- Abu Dhabi: Oil and Beyond
While most of Abu Dhabi: Oil and Beyond is concentrated on modern Abu Dhabi, Davidson provides very interesting insights into the historical development of Abu Dhabi from the early 18th century until modern times and the crucial role that the Nahyan family played in shaping the destiny of the shaykhdom. The early economic history of Abu Dhabi, the author points out, was tied to the fortunes of the pearl industry, which began to blossom in the early 18th century and grew steadily, due to high demand for pearls in Europe. Taxes on pearls provided the income for the shaykhdom to expand its power in the region, improve Abu Dhabi's infrastructure, and renovate the vital irrigation system. High income from the pearl industry and the strong leadership of Shaykh Zayid bin Khalifa Al Nahyan, who ruled around the turn of the 20th century, were largely responsible for the emergence of Abu Dhabi as a regional power in the lower Gulf region.
Following Shaykh Zayid bin Khalifa, the weak leadership of an internally divided family and the collapse of the pearl industry during the First World War turned Abu Dhabi into a marginalized backwater in the Gulf for half a century. In contrast, Dubai and Sharjah had forward-looking leaderships who took advantage of the new economic opportunities offered by the region's emerging oil industry. Abu Dhabi reached a new depth under the role of Shaykh Shakh-but in the 1950s. Shaykh Shakhbut, like his neighbor, the Sultan of Oman, kept all the oil revenue earned in the 1950s and early 1960s from the international oil companies in his treasury and refused to develop economic policies to lift his people out of their economic misery. His social policies were equally backward. He strongly resisted modern educational efforts and healthcare, causing many Abu Dhabi residents to leave the country. With the quiet acquiescence of most of the Al Nahyan family and the British government, Shaykh Zayid bin Sultan helped remove the rule of his ineffective older brother Shaykh Shakhbut.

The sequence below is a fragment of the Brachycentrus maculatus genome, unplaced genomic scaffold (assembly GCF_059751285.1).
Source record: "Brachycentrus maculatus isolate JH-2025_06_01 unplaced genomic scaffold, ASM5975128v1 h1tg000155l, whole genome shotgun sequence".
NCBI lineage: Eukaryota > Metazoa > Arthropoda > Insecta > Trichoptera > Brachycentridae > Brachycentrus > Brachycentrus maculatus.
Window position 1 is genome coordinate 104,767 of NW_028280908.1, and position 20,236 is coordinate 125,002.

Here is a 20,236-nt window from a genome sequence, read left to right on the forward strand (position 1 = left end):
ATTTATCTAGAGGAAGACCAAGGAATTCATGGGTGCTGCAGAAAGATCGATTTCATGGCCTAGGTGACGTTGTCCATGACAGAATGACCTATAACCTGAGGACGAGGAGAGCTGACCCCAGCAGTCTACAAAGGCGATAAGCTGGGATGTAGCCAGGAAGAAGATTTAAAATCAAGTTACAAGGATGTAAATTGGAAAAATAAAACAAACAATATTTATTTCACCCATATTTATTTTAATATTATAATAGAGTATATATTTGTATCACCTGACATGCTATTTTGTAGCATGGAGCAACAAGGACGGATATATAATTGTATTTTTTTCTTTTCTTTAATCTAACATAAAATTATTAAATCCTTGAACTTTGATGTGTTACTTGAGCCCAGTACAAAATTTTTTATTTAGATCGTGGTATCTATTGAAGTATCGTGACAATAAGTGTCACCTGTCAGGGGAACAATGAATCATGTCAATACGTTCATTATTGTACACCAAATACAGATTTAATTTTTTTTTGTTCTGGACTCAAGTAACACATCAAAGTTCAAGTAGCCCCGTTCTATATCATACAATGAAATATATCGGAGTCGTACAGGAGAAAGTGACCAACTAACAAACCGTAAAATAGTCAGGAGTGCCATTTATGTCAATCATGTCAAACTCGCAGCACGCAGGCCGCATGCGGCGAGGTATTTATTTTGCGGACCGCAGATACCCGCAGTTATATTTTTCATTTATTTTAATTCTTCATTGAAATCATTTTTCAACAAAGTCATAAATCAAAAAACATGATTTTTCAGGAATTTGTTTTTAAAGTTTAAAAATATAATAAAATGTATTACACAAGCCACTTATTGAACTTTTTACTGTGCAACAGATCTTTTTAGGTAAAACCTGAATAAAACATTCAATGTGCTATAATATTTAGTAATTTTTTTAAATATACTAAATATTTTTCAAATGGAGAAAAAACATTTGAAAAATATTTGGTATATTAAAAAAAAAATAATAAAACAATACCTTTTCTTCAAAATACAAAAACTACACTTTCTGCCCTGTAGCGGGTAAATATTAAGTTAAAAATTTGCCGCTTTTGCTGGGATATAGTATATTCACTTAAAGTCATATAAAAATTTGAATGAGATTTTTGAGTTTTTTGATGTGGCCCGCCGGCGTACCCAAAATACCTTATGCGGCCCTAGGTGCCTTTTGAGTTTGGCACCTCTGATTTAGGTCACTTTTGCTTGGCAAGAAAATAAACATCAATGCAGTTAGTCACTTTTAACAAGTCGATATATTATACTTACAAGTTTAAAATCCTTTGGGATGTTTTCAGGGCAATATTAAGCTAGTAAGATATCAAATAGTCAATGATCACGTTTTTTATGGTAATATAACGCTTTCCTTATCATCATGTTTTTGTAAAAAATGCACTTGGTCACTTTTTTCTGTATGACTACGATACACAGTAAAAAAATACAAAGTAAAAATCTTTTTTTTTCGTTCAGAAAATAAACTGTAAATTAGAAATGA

The ascendance of Shaykh Zayid bin Sultan was the beginning of the most modern and prosperous era in the history of Abu Dhabi. Shaykh Zayid put other senior members of his family in important jobs, thus consolidating his political power. He surrounded himself with a new team of advisors; began to spend previously saved and new oil income on infrastructure projects, education, and healthcare; and distributed a portion of the oil revenues to the entire population, which had endured decades of recession and poverty under his predecessor.
There is a remarkable similarity between the ascendance of Shaykh Zayid and that of Sultan Qaboos bin Said of Oman, who overthrew his father with the help of the British and embarked on a similar development program. However, there is very little reference to Oman in Dr. Davidson's otherwise excellent book, even in the chapter dealing with the important history of the movement towards a federation of shaykhdoms in the lower Gulf. The reasons for the withdrawal of Bahrain and Qatar from the British-supported for the federation are discussed, but Oman is not mentioned even though the British made a major effort to convince the Sultanate to become part of the new federation. Ultimately, the federation consisted of the shaykhdoms of what became the United Arab Emirates with Shaykh Zayid as the President and Abu Dhabi as the main financier of the new federation.
The chapter on Abu Dhabi's economy, "Oil and Beyond," describes well how Abu Dhabi has developed its oil and gas industry and has used its low-cost fuels to build a petrochemical industry and other energy-intensive manufacturing industries. More recently, Abu Dhabi also has invested in high technology industries and services. The author is rather optimistic about the future of Abu Dhabi's economy, and indeed there are good reasons for such optimism. Abu Dhabi still has very large oil reserves and is developing...